Armed with 4 x 500 lb bombs with 11 second time-delayed fuses, P/O Darrall and P/O Stevenson flew HX909 incredibly low just above the channel. The skies began clearing as they crossed the French coast and they hugged the snow-blanketed fields, barely missing trees and power lines. For Stevenson, navigating at such a low altitude was a difficult task yet familiar, and he searched for landmarks, eventually reaching the long straight road, Route d’ Albert, that he could follow all the way to the distinct cross-shaped prison. Darrall and Stevenson flew with the first wave of Mosquitos, tightening up wing-tip to wing-tip, and attacked the prison at the lowest possible height, placing their bombs at the base of the walls. The first bomb from HX909 hit the north wall with a blinding orange-white flash and a blast of bricks and debris. The wall was breached!

The first and second waves came into attack, proving that the Mosquito pilot-navigation partnership was some of the very best precision flying and navigation in the Allied Air Force. The German guards were caught by surprise and in the destruction and fire, the French patriots streamed out into snow-covered fields. Against the odds the Mosquito Squadrons had successfully completed their mission.

Dodging flak on the way home, the formidable Mosquito pilots would unknowingly enter wartime legend.

But there was a greater plan afoot linked to the greatest air and sea invasion in history, D-Day? Time has passed and research suggests that Operation Jericho was far more than a prison break, it was an elaborate deception. After the raid, Nazi Germany quickly began to ask the question – why bomb a prison that has no military value? British intelligence spread rumour amongst collaborators and whispered the answer – British Agent… incarcerated in Amiens Prison… knows details of the Allied invasion of France. A communication line of deception was now open for ‘controlled leakage of misleading intelligence’ – and the Gestapo listened intently. It wouldn’t be long before they believed the imminent invasion of France would take place at Pas-de-Calais, protecting one of the most important dates and locations in WW2 history.

Normandy, 6th June 1944

D-day – British Forces during the Invasion of Normandy 6 June 1944. Commandos of 47 (RM) Commando coming ashore from LCAs (Landing Craft Assault) on Jig Green beach, Gold area, 6 June 1944. Used under IWM Non Commercial Licence


HX909 was a Mosquito FB Mk VI fighter-bomber built for intruder strike missions. It had a top speed of 378 mph and in addition to carrying four 500 lb bombs, it had four 0.303 Browning machine guns in the nose and four Hispano 20 mm canon in its belly. Powered by two supercharged Rolls-Royce Merlin engines the Mk VI had a range of up to 1855 miles.

The DH.98 Mosquito was developed by Captain Sir Geoffrey de Havilland, a British aviation pioneer and aerospace engineer, in response to the British Air Ministry pre-war call for a twin-engine medium bomber. De Havilland firmly believed he could design a small but exceptionally fast, smooth-skinned bomber that was incredibly aerodynamic… and largely made from wood. It took some convincing the Air Ministry, but he suggested that not only would it be light and strong but manufacture would not be held up by any wartime metal shortage.

Sir Geoffrey de Havilland

Wooden construction

Aircrew from 487 Sqn

This was good foresight and paved the way for de Havilland’s innovative design based on speed and manoeuvrability. His great belief was that the Mosquito could be faster than enemy fighter planes. Stripped down to the essentials, it was initially built without armament and needed just a two-man crew. Like all great innovators, his design went against the traditional thought that all bombers should be heavy and well-armed.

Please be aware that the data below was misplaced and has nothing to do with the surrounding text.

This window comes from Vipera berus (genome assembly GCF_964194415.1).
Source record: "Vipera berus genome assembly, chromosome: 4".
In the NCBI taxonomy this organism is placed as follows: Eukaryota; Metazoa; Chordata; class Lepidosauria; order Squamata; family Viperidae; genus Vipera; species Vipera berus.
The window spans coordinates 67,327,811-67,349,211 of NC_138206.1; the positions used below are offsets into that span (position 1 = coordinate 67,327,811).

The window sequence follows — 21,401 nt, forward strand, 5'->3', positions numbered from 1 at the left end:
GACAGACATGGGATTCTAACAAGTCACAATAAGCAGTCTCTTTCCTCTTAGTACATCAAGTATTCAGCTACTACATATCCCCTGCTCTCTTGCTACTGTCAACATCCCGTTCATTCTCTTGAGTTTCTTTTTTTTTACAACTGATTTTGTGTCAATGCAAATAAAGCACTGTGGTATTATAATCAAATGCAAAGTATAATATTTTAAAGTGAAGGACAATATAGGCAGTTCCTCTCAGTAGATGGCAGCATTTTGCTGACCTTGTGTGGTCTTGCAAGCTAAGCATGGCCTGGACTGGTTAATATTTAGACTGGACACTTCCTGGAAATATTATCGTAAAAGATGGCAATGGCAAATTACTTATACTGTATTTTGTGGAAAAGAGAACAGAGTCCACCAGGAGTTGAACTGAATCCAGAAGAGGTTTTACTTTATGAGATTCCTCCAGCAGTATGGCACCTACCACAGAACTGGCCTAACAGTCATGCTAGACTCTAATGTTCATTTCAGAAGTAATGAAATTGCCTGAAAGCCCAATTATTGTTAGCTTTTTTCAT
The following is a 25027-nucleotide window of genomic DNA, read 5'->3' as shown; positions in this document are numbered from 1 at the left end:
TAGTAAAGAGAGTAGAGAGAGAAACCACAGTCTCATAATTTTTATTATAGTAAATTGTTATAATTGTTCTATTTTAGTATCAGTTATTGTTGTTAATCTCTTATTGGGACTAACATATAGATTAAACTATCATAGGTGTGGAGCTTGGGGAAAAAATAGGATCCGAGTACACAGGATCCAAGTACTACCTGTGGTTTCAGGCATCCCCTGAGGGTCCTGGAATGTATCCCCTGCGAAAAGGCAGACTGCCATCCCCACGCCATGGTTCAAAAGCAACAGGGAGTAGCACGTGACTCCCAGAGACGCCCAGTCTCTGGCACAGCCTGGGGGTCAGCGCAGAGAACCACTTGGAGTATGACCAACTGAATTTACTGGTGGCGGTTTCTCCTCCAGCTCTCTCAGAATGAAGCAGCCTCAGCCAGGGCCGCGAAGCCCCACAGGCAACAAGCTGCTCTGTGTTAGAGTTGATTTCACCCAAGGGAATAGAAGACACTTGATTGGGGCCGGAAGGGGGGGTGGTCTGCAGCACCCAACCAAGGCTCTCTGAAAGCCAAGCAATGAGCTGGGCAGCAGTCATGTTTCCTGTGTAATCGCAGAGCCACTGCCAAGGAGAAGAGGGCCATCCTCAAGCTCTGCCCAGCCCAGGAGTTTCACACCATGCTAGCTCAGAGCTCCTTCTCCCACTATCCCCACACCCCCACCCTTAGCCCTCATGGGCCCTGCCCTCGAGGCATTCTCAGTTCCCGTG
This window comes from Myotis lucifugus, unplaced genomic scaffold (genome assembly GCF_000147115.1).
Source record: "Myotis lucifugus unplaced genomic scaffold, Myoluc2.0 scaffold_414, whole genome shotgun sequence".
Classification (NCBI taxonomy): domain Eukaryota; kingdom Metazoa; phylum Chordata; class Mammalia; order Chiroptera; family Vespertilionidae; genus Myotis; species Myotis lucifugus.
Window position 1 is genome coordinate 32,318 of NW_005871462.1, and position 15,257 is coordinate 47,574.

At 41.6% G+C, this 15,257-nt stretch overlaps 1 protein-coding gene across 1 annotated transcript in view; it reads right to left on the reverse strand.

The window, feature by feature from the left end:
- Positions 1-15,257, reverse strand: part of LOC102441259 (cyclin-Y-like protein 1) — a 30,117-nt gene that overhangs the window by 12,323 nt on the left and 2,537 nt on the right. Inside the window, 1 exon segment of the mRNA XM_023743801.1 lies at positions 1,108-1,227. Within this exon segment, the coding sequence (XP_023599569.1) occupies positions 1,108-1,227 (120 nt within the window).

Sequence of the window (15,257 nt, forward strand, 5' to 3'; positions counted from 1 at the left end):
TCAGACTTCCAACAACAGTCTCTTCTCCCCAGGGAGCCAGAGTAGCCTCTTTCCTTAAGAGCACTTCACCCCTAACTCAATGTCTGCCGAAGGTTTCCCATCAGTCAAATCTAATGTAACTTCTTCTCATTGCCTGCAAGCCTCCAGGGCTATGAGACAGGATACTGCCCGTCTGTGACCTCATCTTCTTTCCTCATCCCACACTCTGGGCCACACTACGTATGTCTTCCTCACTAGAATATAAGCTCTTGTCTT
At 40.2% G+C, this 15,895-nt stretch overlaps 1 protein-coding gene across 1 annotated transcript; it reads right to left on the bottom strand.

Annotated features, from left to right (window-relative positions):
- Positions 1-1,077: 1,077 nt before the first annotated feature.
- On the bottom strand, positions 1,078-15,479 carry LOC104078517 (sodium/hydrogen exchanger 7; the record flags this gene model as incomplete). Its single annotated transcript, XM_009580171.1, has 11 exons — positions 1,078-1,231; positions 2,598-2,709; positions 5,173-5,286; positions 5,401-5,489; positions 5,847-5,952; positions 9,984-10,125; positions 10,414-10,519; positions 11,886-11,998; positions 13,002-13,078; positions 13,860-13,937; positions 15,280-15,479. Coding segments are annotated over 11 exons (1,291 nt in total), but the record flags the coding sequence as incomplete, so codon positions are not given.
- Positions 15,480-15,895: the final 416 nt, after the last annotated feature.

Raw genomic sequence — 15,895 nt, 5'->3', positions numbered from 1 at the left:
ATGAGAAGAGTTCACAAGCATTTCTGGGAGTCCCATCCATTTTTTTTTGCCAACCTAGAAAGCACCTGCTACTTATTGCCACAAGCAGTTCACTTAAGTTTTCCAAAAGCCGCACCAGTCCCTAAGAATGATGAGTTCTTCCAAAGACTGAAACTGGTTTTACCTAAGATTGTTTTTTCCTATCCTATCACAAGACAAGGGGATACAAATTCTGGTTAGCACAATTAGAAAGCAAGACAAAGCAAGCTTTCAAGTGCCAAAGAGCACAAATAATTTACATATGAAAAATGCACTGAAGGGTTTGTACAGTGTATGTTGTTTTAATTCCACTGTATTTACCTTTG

The addition of machine guns and canon was a compromise with the Air Ministry but this enhanced the Mosquito as a truly versatile fighter-bomber (FB). Specialising on strike missions, Mosquito targets included enemy V-bomb launch sites, power stations, communication centres and Gestapo HQs.

Its versatility, speed and bombing capability made it the perfect choice for the raid on Amiens Prison.


Every daring mission needs an exceptional leader. Operation Jericho found one in Group Captain Pickard. Already a national hero after featuring in a British RAF propaganda movie, Pickard was an experienced precision bombing pilot with over 100 missions in 4 years to his credit. He was awarded three DSOs and a DFC. First-hand he had witnessed the bravery of the French resistance while landing on remote airstrips to drop off SOE agents.

Mosquito HX909 (EG-C) was part of the first wave of 6 Mosquitos to attack the prison, flown by Pilot Officer Merv Darrall accompanied by his navigator and close friend, Pilot Officer Fred ‘Steve’ Stevenson. These brave New Zealand pilots, from the RNZAF 487 Squadron, began training on Tiger Moths and Cessna Cranes in September 1941 before receiving their wings in April 1942. Inseparable, they served the entire war flying together, a friendship that became incredibly tight and would last a lifetime, enhanced by the intensity of wartime combat. They first flew Mosquitos in September 1943 and became a formidable pilot-navigator team whose expertise was fast, low-level precision attacks


Unlike many of the iconic planes from WW2, the Mosquito was primarily made from wood, one reason why 80 years later only five planes remain airworthy today. For us at Zero West to be offered some rare material, steel from the Merlin engine crankshaft of HX909 that flew in the daring Amiens raid, is something truly special. Its origin was the Fort Perch Rock museum in Liverpool who have a reputation for preservating and showcasing military and aviation history.

The steel discs created for our limited edition timepieces have been specialist wire eroded from the Rolls-Royce Merlin engine crankshaft, using a 25 micron fine wire technique with the parts immersed in an electrolyte. Current has been passed through the wire which is precision guided to erode cut the precious crankshaft metal ensuring minimal waste.